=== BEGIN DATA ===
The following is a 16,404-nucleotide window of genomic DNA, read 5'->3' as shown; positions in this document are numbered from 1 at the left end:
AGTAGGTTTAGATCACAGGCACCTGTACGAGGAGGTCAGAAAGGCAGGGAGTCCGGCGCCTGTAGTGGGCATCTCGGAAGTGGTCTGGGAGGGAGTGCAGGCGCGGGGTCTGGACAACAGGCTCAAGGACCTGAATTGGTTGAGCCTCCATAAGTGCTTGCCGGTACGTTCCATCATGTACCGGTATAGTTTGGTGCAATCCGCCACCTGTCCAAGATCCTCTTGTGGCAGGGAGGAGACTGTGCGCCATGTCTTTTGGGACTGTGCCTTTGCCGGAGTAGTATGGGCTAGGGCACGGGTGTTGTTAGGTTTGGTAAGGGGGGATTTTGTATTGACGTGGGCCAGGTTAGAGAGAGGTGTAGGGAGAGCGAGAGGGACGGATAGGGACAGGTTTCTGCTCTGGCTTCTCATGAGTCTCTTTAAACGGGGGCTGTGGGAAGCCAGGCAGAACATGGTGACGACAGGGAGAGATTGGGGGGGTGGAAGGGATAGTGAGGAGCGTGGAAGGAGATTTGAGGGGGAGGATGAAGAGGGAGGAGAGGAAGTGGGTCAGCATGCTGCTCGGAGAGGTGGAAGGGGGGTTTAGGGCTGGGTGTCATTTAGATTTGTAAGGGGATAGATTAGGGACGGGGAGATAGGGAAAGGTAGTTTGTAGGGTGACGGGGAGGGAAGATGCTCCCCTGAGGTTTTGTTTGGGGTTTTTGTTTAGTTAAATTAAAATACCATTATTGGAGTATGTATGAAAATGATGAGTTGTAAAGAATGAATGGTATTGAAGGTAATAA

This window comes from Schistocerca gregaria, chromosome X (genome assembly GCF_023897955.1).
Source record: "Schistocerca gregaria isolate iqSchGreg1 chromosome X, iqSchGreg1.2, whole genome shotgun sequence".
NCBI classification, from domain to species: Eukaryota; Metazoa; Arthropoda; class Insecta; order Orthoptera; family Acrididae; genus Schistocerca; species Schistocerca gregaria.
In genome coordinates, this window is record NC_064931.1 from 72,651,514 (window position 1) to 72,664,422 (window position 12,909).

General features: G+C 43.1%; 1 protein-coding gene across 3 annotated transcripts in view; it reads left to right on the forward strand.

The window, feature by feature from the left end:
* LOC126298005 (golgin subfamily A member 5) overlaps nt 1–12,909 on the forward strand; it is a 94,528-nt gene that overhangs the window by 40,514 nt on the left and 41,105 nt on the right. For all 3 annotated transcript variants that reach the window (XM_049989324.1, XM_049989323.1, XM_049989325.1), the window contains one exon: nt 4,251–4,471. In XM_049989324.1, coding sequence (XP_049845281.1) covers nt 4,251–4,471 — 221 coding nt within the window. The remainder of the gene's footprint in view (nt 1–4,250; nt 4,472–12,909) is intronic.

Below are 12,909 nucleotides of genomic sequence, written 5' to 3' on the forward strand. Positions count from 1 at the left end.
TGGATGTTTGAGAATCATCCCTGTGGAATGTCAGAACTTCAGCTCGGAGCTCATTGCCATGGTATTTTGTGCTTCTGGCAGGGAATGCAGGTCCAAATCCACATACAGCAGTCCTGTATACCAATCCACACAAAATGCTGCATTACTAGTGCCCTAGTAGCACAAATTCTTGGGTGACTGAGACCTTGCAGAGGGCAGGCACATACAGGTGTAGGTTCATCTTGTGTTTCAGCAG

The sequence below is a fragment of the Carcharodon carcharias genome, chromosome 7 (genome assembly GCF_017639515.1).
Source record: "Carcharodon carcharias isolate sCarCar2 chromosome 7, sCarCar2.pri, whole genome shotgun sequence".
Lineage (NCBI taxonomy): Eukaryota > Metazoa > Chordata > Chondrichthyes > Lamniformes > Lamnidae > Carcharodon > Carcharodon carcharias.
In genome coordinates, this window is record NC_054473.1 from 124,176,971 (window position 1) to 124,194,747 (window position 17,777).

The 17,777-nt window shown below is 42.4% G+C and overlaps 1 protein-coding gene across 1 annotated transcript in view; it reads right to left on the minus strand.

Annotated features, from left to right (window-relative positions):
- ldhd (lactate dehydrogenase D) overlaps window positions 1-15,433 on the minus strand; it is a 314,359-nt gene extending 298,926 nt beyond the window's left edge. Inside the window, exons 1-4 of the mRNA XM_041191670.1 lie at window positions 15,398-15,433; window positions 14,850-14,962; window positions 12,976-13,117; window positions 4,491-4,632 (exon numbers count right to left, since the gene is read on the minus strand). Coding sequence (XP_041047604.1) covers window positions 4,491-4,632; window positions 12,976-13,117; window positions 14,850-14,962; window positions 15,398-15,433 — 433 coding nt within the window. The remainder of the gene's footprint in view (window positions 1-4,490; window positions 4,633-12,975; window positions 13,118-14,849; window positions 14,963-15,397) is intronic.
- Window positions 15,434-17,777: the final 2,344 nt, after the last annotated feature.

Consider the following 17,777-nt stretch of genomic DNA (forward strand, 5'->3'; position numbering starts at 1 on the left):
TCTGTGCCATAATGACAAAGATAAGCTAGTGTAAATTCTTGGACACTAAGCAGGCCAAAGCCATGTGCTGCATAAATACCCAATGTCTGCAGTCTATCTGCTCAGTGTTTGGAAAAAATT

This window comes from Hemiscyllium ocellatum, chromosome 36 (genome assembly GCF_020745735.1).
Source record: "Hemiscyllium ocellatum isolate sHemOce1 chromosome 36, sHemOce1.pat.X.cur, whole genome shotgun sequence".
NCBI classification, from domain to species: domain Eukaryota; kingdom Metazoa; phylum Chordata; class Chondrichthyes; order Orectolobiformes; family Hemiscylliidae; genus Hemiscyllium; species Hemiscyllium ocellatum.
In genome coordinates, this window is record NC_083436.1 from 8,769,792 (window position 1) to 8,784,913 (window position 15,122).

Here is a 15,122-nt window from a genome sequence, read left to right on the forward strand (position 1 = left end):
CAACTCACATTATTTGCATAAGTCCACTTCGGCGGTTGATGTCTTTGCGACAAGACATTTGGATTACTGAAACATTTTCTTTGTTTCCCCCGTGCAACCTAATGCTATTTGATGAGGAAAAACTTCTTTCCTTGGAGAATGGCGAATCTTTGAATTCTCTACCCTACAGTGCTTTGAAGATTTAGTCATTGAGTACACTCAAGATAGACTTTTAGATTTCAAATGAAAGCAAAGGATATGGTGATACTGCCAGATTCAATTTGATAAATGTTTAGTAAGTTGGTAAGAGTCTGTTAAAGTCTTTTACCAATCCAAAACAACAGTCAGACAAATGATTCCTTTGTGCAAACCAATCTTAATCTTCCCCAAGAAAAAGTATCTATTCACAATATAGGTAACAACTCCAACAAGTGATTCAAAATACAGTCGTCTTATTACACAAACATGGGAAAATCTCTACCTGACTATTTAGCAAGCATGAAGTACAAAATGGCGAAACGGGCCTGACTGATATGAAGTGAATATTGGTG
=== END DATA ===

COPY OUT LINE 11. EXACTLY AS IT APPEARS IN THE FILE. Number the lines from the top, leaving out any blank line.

TGGATGTTTGAGAATCATCCCTGTGGAATGTCAGAACTTCAGCTCGGAGCTCATTGCCATGGTATTTTGTGCTTCTGGCAGGGAATGCAGGTCCAAATCCACATACAGCAGTCCTGTATACCAATCCACACAAAATGCTGCATTACTAGTGCCCTAGTAGCACAAATTCTTGGGTGACTGAGACCTTGCAGAGGGCAGGCACATACAGGTGTAGGTTCATCTTGTGTTTCAGCAG